Planning for a Zero Trust Architecture

NIST has recently published Planning for a Zero Trust Architecture: A Planning Guide for Federal Administrators, which ...

NIST has recently published Planning for a Zero Trust Architecture: A Planning Guide for Federal Administrators, which can be useful for all enterprises looking to zero trust as their future cybersecurity strategy. The guide focuses on some of the planning activities that most organizations don't address in their strategy and implementation plan.

One anecdote that highlights a common challenge:

There is no single specific zero trust infrastructure implementation or architecture. Zero trust solutions depend on the workflow (i.e., part of the enterprise mission) being analyzed and the resources that are used in performing that workflow.

If your Zero Trust Strategy focuses on higher-level outcomes that does not address individual workflows, e.g. Smart Conference Room IOT devices communication patterns, then you are probably missing many critical use cases and probably aren't getting the benefits or outcomes of zero trust.

Zero Trust Architecture Review

The NIST 800-207 publication provides an abstract logical architecture that can be used to map solutions and gaps upon. The abstract architecture is reproduced in Figure 1 below.

Figure 1: Core Zero Trust Logical Components
Figure 1: Core Zero Trust Logical Components

In this diagram, the components are depicted by logical function and thus do not necessarily represent the composition of capabilities in operational systems. In many organizations, It is possible that multiple components may serve one logical function in a distributed manner, or a single solution may fulfill multiple logical roles. What should be immediately clear is that all organizations will have multiple Policy Engines, e.g. if you have Active Directory and Firewalls that is 2 already. With many organizations, having 50+ security tools in their cybersecurity architecture, aligning the disparate policy engines, enforcement points, and information feeds can become extremely complex and resource-intensive.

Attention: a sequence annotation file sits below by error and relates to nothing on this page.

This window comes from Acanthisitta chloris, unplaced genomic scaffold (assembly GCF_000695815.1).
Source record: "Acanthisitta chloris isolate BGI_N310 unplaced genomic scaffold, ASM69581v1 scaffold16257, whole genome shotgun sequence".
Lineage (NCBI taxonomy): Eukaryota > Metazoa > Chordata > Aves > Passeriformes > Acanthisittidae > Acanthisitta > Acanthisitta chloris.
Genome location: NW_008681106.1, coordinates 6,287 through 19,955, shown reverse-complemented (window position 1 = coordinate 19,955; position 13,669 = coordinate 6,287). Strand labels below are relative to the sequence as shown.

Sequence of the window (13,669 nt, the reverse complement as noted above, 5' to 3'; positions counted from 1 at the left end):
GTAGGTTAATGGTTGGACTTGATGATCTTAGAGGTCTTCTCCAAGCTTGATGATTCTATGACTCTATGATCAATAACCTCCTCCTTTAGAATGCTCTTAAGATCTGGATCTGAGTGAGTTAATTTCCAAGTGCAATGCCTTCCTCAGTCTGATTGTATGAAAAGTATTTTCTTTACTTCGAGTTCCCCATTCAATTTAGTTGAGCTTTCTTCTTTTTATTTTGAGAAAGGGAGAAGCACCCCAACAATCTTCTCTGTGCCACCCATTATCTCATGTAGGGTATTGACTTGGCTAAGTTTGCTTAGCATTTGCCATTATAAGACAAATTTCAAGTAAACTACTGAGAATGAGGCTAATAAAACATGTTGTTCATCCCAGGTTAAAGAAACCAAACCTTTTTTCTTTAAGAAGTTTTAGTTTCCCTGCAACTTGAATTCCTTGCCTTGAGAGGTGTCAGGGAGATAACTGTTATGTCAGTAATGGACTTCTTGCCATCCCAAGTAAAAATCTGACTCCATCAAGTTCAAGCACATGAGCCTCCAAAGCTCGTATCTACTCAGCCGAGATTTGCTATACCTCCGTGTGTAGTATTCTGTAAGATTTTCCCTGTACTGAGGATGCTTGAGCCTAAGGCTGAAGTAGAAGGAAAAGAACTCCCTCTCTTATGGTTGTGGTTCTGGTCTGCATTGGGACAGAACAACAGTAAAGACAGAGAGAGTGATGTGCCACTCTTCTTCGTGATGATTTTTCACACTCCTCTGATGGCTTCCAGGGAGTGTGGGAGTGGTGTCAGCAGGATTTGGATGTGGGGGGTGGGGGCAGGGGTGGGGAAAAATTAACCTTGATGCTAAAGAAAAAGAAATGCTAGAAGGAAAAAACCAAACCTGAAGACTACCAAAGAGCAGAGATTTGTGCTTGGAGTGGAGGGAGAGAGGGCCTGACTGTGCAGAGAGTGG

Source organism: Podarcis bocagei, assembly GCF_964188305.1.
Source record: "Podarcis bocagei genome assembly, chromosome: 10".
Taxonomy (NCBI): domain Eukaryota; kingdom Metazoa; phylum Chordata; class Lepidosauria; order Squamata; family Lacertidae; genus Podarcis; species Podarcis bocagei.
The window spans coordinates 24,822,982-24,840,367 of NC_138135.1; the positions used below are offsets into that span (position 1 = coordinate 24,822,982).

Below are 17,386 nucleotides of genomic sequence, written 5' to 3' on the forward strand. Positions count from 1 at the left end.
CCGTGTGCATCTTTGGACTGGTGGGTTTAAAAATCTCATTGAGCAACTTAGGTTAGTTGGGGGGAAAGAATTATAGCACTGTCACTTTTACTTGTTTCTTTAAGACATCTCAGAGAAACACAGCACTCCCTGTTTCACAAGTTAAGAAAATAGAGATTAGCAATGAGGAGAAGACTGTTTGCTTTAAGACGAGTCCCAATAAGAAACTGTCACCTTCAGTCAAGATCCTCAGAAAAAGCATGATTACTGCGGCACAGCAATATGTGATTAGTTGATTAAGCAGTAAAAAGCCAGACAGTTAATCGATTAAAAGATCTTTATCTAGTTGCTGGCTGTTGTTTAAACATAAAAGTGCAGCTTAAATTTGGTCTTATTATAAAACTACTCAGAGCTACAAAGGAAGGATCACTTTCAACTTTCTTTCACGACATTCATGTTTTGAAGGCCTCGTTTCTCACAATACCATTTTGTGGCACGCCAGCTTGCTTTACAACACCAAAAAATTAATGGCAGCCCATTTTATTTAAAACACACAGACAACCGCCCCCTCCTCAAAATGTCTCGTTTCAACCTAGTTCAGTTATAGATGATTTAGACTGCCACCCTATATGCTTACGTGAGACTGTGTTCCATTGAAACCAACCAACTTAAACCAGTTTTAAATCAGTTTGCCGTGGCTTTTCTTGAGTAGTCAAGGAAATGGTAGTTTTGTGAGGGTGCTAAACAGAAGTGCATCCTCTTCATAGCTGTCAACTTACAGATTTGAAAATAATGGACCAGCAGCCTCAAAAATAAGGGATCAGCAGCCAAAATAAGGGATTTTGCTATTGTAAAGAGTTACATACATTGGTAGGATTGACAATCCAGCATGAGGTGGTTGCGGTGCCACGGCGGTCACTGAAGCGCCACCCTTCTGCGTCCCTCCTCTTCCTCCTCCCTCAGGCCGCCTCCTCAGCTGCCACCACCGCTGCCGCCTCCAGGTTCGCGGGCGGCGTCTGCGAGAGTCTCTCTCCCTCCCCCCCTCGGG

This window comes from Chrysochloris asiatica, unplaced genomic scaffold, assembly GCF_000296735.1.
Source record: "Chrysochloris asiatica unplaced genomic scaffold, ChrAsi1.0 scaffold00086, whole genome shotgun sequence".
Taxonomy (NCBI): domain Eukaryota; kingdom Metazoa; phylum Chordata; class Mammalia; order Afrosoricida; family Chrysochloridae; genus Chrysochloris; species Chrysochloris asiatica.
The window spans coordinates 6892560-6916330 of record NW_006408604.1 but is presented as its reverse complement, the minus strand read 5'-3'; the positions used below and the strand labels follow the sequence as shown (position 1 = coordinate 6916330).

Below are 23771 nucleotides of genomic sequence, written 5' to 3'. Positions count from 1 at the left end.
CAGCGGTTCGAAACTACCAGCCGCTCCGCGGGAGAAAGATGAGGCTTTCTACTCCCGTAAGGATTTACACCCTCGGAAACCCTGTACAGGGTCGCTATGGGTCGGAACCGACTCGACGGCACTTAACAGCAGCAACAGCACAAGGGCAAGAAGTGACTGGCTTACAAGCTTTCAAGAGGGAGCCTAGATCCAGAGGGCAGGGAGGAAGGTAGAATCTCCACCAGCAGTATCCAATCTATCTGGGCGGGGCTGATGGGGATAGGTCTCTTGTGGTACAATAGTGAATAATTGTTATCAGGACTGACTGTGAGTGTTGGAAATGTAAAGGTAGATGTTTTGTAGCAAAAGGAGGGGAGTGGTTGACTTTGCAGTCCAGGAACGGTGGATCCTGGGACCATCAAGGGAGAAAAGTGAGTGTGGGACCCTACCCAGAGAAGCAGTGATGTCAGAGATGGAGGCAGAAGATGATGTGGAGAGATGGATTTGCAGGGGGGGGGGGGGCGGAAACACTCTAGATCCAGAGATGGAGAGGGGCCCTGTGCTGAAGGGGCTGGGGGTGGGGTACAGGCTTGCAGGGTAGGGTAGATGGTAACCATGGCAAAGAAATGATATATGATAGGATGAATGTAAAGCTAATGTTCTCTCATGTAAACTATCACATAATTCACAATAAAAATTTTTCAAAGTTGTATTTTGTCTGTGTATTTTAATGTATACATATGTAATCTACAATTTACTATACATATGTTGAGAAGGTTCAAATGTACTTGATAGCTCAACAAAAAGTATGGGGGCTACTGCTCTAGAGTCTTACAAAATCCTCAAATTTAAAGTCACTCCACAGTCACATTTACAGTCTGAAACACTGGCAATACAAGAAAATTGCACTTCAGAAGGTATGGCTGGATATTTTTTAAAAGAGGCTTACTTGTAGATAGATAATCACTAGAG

The roles are described in NIST SP 800-207, but are summarized below:

  • Policy Engine (PE): The “brain” of a ZTA implementation and the components that ultimately evaluate resource access requests. The PE relies on information from the various data sources (access logs, threat intelligence, endpoint health, and network ID authentication, etc.)
  • Policy Administrator (PA): The executor function of the PE. The PA’s role is to establish, maintain, and ultimately terminate sessions1 in the data plane between the subject and the resource. The PA, PE and PEP communicate on a logically (or physically) separate set of channels called the control plane. The control plane is used to establish and configure the data plane channels used to send application traffic.
  • Policy Enforcement Point (PEP): The component that applications, endpoints, etc. will interact with to be granted access permission to a resource. The PEP is responsible for gathering information for the PE and following the instructions issued by the PA to establish and terminate communication sessions. All data plane communications between enterprise resources must be managed by a PEP.
  • Information feeds (left and right): Sometimes called policy information points (PIPs). These are not “core” functional ZTA components themselves but used to support the PE. These feeds include the set of codified policies, identity and endpoint attributes, environmental factors and historical data used by the PE to generate resource access decisions.

Zero Trust Principles or Tenets

Figure 2: ModernCyber’s Zero Trust Principles
Figure 2: ModernCyber’s Zero Trust Principles

The NIST white paper is worth a read on its own, but here are some of the tenets that directly align to Zero Trust Principles:

  • All resource authentication and authorization are dynamic and strictly enforced before access is allowed.
  • All data sources and computing services are considered resources.
  • The enterprise monitors and measures the integrity and security posture of all owned and associated resources.